Camino Frances 2018 – A 2nd day in Burgos, Burgos Cathedral and Home

September 20th & 21st, 2018 – Day 9 & 10

It was an early morning. Truth be told I should have stayed in a private room and got a few hours more sleep. The albergue wanted everyone to leave before 8am. Poor me! So I got up, packed and had breakfast in the cafe across from the albergue. I was delighted to be joined by Jim who decided to take a day’s rest. He was having some foot problems and wanted to rest before tackling the meseta. I also met 2 Argentinian pilgrims – Marcos and Santiago. They had pretty good English but I encouraged them to speak Spanish to me so I can improve on that front.


Jim, Marcos and Santiago, on no walking days

After breakfast, we all agreed to visit the Cathedral. Bringing your credential gets you a pilgrim rate, so that’s handy. Even though I’ve been in the Cathedral twice before, I am blown away by the work. It is always full with tourists so early morning is a good time. You get an audio tour too. The following image was posted on Instagram and has been shared by the Spanish tourist board.


The rear of Burgos Cathedral

And some photos of the interior of the Cathedral…

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Afterward, I checked in to a Hostal that I had booked before arriving in Burgos. I left my bag there and walked back to the cafe outside the albergue. Jim was there and there was already a healthy queue forming with pilgrims for the albergue. The beat goes on. It was good to see some people that I met along the Way and I lost touch. We shared stories over a drink and swapped contact details.

Later that evening, I visited a friend who lives in Burgos and afterward I went back to the hostal to pack for the bus to Bilbao. My Camino was closing to an end but the many people I had met had weeks to go yet, I hoped to follow them to Santiago.

Until next year.

Camino Frances 2018 – Atapuerca to Burgos

September 19th, 2018 – Day 8
Atapuerca to Burgos, 18km

Another early morning. Most of the albergue was awake having their breakfast in some shape or form. Bruno, Jim, Karsten, Ben and Blanka were all eager to reach Burgos. But it was quite a cold morning. Fog had descended during the night and there was danger it would still be in the hills if we left too early. We had the stars to guide us so. Jim decided to hold back and walk with Ben so I walked on with Karsten, Bruno and Blanka. We would meet in Burgos, however.


Leaving Atapauerca, we had a short climb ahead of us to get to the Matagrande. Onwards I went passing Villafria with no bar open for breakfast. The road was quiet and there was almost an eerie sense with the low fog and the stars out. We stopped for a bit when we reached the Sierra de Atapuerca and looked back at the climb we achieved. The sun was peeking over the horizon but it wasn’t ready to make an appearance just yet.


There was plenty of chat among us and I was happy to learn that a friend of Bruno’s family had entered and contested the Rose of Tralee. So he was Irish in my books. I had his novel in my backpack and I was looking forward to diving into it headfirst once I returned home. We stopped at Cardenuela Riopico for some breakfast, however, Blanka decided her foot would feel better if she walked on and did not stop. We would meet again in Burgos. I witnessed my final sunrise on this Camino – it was magical, while having a croissant and cafe con leche. After a while, the 3 amigos, Bruno, Karsten and myself walked on to Burgos. The sun was up but there was still a chill in the air.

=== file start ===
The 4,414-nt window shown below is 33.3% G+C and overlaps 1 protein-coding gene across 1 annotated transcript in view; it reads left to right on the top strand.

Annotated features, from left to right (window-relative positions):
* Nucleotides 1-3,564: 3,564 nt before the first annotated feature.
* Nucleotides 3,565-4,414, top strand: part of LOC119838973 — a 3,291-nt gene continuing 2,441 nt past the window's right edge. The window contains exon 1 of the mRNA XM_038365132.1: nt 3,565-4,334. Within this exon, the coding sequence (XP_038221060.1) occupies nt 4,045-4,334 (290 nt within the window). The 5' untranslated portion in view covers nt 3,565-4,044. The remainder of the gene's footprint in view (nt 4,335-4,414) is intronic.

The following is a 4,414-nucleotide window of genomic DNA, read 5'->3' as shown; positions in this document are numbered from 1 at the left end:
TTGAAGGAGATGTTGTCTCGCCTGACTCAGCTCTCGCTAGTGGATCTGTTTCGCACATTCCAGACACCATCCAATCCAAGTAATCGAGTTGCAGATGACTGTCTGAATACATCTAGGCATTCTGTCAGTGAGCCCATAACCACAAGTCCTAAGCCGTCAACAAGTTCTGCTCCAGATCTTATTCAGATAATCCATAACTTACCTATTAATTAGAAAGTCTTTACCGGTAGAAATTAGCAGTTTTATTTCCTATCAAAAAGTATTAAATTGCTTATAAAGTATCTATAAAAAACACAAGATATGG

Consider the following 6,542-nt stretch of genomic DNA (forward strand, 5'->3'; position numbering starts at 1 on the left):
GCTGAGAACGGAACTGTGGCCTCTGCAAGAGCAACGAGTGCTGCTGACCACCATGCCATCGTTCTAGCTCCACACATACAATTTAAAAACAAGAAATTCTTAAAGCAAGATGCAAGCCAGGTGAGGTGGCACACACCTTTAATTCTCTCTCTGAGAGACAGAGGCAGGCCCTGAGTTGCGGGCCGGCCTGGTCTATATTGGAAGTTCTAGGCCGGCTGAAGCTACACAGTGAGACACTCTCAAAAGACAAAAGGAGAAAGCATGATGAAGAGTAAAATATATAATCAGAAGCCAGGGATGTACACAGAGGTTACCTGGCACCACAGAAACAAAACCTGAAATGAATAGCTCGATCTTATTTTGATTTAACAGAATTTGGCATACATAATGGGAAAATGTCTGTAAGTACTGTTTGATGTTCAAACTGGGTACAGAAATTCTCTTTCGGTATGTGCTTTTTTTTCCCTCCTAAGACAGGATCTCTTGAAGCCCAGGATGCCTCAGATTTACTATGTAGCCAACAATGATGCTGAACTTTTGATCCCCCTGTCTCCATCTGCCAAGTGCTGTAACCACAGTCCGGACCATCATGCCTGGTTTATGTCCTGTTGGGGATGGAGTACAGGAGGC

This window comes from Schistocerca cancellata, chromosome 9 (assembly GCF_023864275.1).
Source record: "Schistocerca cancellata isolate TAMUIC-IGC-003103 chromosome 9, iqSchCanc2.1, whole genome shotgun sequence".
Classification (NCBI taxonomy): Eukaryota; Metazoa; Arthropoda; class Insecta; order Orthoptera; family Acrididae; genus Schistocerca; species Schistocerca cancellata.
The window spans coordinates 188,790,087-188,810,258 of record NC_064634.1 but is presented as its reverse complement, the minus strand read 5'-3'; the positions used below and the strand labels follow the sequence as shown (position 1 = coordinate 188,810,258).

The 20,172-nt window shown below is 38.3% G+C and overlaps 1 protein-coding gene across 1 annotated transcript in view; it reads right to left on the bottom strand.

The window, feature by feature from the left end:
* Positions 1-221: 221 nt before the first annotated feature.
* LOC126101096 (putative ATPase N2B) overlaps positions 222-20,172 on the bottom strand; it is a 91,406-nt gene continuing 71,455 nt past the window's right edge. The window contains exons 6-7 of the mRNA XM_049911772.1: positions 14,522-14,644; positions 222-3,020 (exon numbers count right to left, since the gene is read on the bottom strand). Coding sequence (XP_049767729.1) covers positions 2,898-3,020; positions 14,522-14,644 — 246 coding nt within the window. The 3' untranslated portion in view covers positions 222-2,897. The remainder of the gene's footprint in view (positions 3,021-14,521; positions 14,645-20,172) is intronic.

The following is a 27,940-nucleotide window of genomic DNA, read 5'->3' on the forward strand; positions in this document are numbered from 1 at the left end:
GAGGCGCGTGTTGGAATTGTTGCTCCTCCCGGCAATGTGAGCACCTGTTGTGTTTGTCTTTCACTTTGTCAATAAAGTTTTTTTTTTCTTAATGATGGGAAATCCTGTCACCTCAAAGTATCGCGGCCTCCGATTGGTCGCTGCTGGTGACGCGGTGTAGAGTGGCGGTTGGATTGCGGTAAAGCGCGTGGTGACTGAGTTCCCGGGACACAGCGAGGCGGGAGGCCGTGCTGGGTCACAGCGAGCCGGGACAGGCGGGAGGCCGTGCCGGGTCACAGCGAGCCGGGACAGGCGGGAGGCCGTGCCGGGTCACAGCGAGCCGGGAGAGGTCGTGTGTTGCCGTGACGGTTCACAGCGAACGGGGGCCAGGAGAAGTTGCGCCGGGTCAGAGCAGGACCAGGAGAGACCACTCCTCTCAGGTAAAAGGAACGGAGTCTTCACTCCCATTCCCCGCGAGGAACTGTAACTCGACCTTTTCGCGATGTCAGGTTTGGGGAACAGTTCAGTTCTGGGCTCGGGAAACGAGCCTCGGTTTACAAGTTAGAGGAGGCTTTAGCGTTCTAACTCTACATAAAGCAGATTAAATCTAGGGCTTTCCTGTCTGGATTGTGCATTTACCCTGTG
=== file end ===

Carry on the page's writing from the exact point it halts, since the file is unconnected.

We still had a good 2 hours yet before we reached the albergue. There was much talk about an alternative route, to avoid the slog through the industrial area into Burgos. The alternative meant following the River Pico into the city – it is somewhat more scenic. This diversion is laid out on a sign at the side of the road and it gives pilgrims directions into Burgos. Most guidebooks would have this alternative listed.

We were in Burgos by midday and at the albergue shortly after. The albergue is close by the gothic cathedral standing tall in the main square. There is already a queue as we arrive and we sit in the cafe to wait. There is no hurry. This albergue has many beds! Soon, I see Jim and Ben and Blanka and I meet new faces. I decide to visit the Cathedral the following day as I have a day spare. All I have to do now is check-in and find somewhere to eat!

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Shortly, I saw Doug again. It’s amazing how the big cities bring everyone together again. Later that evening, Karsten, Doug and I went for a meal in Burgos. It was pretty filling. We went back to the cafe outside the albergue and chatted to our fellow pilgrims. It was sad not to be walking with them. But some would be taking a rest day so I would enjoy their company the following day before I travelled to Bilbao.

An Exciting Few Months…

It may as well be April. The clocks have gone forward and already the first sign of summer is in the air. Friends have reached Santiago already (Buen Camino L!) which only increases my urgency to return to Spain and search for the yellow arrows. But the next few months are busy. You could say I have started my Camino…but I have not yet left my home.